Pete Buttigieg Vacationed in Europe Amid Rail Strike Crisis

While the country was facing a possible supply chain crisis due to the looming threat of a massive rail strike earlier this year, Secretary of Transportation Pete Buttigieg was vacationing in Portugal.

According to the Washington Free Beacon, Buttigieg was in Porto, Portugal in September, a tourist destination over 3,500 miles away from Washington, D.C., that is best known for its wineries. He began his vacation on August 29th, just one week before Amtrak started canceling long-distance trips ahead of a likely strike due to failed attempts to negotiate a deal that satisfied the rail workers’ unions.

A spokeswoman for the Department of Transportation (DOT) subsequently claimed that Buttigieg’s vacation was a “long-planned personal trip,” and that he “remained available and engaged” even while he was in Europe.

“As usual, while traveling on personal time he remained available and engaged on urgent issues,” the spokeswoman continued, “which in this case meant multiple calls with staff and stakeholders to work on the topic of rail labor negotiations.”

Buttigieg spent an entire week in Portugal, returning to the United States on September 5th.

The revelations have resulted in widespread mockery and criticism of Buttigieg, who has often been described as unqualified for his current position; it is generally understood that he was rewarded with a Cabinet Secretary position in return for his decision to drop out at a crucial time in the primaries when the establishment Democratic vote needed to consolidate behind Joe Biden in an effort to stop the insurgent candidacy of Senator Bernie Sanders (I-Vt.).

“Pete Buttigieg will take paid vacation in Europe for days on end but doesn’t think rail workers should get more than one day of sick leave,” said Senator Josh Hawley (R-Mo.). “This is the same guy who took months of paid leave at the height of the supply chain crisis. If rail workers showed up for work as rarely as Buttigieg does, the country would fall apart.”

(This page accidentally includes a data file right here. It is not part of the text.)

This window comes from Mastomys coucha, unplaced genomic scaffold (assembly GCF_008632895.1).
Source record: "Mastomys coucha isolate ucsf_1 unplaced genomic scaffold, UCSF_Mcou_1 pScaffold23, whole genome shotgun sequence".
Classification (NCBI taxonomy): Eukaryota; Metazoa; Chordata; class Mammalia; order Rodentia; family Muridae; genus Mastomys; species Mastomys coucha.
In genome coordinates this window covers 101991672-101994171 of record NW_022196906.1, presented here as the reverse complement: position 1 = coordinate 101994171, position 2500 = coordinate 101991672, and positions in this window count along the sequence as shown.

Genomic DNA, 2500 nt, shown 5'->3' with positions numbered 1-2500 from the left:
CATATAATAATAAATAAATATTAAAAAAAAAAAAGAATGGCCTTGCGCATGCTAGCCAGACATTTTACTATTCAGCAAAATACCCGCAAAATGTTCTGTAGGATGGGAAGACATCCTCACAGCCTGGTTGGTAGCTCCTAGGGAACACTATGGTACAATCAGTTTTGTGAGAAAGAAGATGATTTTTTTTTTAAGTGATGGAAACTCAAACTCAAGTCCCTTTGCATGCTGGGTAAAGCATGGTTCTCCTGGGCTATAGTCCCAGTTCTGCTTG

The standoff between the White House and the unions ultimately saw a number of unions vote to reject the final deal presented by the Biden Administration, which lacked several key demands such as paid sick leave. As a rail strike would have disastrous consequences for the nation’s supply chain ahead of the busy Christmas season, Biden turned to Congress to pass a law that would force the rail unions to accept the deal. The bill passed both houses of Congress and was signed into law by Biden, earning him backlash from working-class voters that he once claimed to represent as a senator.

Get the news corporate media won't tell you.

Get caught up on today's must read stores!

By submitting your information, you agree to receive exclusive AG+ content, including special promotions, and agree to our Privacy Policy and Terms. By providing your phone number and checking the box to opt in, you are consenting to receive recurring SMS/MMS messages, including automated texts, to that number from my short code. Msg & data rates may apply. Reply HELP for help, STOP to end. SMS opt-in will not be sold, rented, or shared.

About Eric Lendrum

Eric Lendrum graduated from the University of California, Santa Barbara, where he was the Secretary of the College Republicans and the founding chairman of the school’s Young Americans for Freedom chapter. He has interned for Young America’s Foundation, the Heritage Foundation, and the White House, and has worked for numerous campaigns including the 2018 re-election of Congressman Devin Nunes (CA-22). He is currently a co-host of The Right Take podcast.

Photo: WASHINGTON, DC - OCTOBER 13: U.S. Transportation Secretary Pete Buttigieg arrives for a television interview with CNBC outside the White House October 13, 2021 in Washington, DC. With the holiday season approaching, President Biden is expected to announce that the Port of Los Angeles will begin to operate 24 hours a day in efforts to relieve the backlog in the supply chain that delivers goods to the United States. Americans have seen delays in a host of consumer goods, including electronics, cars, lumber, toys and more. (Photo by Drew Angerer/Getty Images)